ZELENKA Trio Sonatas
These six exuberantly virtuoso sonatas for two oboes, bassoon and continuo are the works that brought Zelenka into our modern-day lives in the early 1970s, when Heinz Holliger, Maurice Bourgue and Klaus Thunemann wowed listeners with their dazzling premiere recording (Archiv, 10/74). That was on modern instruments, relieving some of the technical difficulties posed by this unforgivingly athletic and stamina-sapping music, and it is perhaps not surprising that period players have been a touch wary of entering the field. There are commendable versions from period oboe doyens Paul Dombrecht and Marcel Ponseele (Accent, 3/89) and Ensemble Zefiro (Auvidis, 6/94 and 2/96); but in 1999 the scenery was sufficiently unchanged for Holliger and Co to record them again (ECM, 8/99). Now here is a disc offering three of those sonatas from a bright young group of wind players based in Edinburgh but with a multinational line-up.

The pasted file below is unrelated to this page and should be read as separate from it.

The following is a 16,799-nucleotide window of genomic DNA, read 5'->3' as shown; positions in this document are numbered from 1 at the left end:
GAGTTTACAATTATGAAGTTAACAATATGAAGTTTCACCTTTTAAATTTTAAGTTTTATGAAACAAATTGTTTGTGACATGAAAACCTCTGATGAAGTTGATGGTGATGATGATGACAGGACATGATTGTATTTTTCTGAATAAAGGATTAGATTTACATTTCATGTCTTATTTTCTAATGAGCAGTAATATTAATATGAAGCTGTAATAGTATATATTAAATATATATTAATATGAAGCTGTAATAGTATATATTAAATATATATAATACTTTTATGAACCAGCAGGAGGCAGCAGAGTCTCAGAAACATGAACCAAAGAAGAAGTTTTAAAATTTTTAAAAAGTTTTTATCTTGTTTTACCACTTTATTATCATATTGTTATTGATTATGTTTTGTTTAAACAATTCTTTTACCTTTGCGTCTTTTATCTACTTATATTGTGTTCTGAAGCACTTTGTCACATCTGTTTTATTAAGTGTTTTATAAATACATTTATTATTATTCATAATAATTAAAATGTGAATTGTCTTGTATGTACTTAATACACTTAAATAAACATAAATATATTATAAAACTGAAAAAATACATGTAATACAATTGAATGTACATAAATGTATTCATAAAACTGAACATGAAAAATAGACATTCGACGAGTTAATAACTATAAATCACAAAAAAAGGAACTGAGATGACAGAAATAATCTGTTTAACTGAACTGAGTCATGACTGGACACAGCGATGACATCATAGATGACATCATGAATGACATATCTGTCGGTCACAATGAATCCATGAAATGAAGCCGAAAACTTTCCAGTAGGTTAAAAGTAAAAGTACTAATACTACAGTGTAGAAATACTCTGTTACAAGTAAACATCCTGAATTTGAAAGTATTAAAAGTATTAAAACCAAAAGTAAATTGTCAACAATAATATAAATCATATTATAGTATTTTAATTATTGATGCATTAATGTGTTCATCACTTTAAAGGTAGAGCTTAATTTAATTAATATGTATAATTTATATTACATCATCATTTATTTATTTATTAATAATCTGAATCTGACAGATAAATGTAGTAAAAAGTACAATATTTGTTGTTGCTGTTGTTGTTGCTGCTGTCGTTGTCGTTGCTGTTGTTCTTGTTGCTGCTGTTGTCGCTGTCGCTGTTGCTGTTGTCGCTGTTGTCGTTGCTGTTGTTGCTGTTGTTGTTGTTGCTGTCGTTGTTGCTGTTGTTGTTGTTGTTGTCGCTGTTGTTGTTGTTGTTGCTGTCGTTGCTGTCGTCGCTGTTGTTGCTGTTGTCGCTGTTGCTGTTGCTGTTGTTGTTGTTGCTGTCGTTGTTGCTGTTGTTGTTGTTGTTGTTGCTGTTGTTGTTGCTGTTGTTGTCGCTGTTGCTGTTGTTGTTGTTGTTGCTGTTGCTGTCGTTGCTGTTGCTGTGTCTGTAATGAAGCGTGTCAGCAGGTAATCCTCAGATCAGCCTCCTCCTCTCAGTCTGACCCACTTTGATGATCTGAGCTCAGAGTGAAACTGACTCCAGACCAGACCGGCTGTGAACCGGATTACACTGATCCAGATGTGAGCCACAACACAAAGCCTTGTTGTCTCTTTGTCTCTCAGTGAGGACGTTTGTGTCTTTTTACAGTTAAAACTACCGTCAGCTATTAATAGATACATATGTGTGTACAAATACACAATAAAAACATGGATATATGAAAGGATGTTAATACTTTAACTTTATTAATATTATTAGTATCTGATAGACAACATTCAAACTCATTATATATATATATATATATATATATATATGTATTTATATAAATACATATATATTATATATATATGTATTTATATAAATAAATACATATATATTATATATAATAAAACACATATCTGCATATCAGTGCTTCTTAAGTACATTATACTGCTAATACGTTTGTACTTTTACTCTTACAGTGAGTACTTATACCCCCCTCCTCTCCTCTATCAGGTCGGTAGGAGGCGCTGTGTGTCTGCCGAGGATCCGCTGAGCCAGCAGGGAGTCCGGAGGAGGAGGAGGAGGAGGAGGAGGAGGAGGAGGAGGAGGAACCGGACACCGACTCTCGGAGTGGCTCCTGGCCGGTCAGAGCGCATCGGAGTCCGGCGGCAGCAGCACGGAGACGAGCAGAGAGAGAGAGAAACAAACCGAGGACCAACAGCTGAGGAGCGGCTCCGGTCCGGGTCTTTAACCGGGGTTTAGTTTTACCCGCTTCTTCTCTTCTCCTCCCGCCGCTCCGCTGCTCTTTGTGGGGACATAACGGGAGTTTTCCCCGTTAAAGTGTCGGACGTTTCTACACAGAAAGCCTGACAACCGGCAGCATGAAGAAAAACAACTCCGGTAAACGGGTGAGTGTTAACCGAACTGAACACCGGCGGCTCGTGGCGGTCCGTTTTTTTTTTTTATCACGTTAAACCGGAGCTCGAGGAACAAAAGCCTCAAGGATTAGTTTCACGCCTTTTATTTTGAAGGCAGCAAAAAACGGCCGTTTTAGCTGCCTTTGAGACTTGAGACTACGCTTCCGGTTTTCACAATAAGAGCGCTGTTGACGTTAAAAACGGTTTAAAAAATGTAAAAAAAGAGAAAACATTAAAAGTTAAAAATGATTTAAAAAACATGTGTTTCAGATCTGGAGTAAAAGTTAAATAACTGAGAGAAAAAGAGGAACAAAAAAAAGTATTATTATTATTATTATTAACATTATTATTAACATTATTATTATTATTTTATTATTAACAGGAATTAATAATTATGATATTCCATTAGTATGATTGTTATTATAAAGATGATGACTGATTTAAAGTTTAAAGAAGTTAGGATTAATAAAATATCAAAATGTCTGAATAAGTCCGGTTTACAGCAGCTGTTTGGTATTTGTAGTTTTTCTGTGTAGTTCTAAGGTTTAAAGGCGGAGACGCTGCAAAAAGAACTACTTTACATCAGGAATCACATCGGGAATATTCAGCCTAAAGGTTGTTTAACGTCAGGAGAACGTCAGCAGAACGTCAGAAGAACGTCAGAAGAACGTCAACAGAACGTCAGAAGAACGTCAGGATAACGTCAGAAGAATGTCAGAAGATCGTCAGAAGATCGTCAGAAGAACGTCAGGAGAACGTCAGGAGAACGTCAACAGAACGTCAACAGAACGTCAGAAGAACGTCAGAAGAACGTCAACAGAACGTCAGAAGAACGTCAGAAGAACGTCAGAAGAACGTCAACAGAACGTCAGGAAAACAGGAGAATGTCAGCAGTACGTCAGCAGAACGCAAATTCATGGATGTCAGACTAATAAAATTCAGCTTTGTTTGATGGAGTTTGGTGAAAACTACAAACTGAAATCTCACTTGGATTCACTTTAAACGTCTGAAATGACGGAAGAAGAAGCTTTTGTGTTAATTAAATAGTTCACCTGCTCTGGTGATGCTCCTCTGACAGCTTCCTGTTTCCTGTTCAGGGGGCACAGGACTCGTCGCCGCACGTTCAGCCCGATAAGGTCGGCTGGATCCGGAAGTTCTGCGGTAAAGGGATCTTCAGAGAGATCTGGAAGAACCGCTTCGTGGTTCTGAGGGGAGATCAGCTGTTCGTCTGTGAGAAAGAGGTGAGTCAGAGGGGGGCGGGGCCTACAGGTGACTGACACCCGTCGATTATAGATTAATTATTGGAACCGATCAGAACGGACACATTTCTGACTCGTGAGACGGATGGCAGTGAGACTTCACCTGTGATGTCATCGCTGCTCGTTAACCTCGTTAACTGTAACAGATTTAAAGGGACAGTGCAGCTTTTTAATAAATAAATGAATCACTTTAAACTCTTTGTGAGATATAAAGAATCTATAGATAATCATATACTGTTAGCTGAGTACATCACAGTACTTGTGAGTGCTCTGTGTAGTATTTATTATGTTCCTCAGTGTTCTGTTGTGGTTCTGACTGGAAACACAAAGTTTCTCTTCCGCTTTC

There is highly capable playing, with expert tuning, smooth lines, and techniques apparently taxed only by the quickfire repeated notes in Sonata No 6. The sound is also wonderfully clear and well balanced, not just between the three winds but also between them and the springy continuo combination of harpsichord and theorbo. In the Vivaldian Sonata No 5 I wanted a bit more stamping energy and there could have been some stronger long-range shaping to match the impressive build through the third movement of Sonata No 6; but in Sonata No 3, where a violin replaces one of the oboes, Monica Huggett arrives to lend richness and warmth of line. Three sonatas do not make a long CD and Marsyas add at the end a lightly scored inner movement of Zelenka’s one and only Simphonie. Ending on a half-close is odd – but let’s hope it is meant to point the way to a second volume.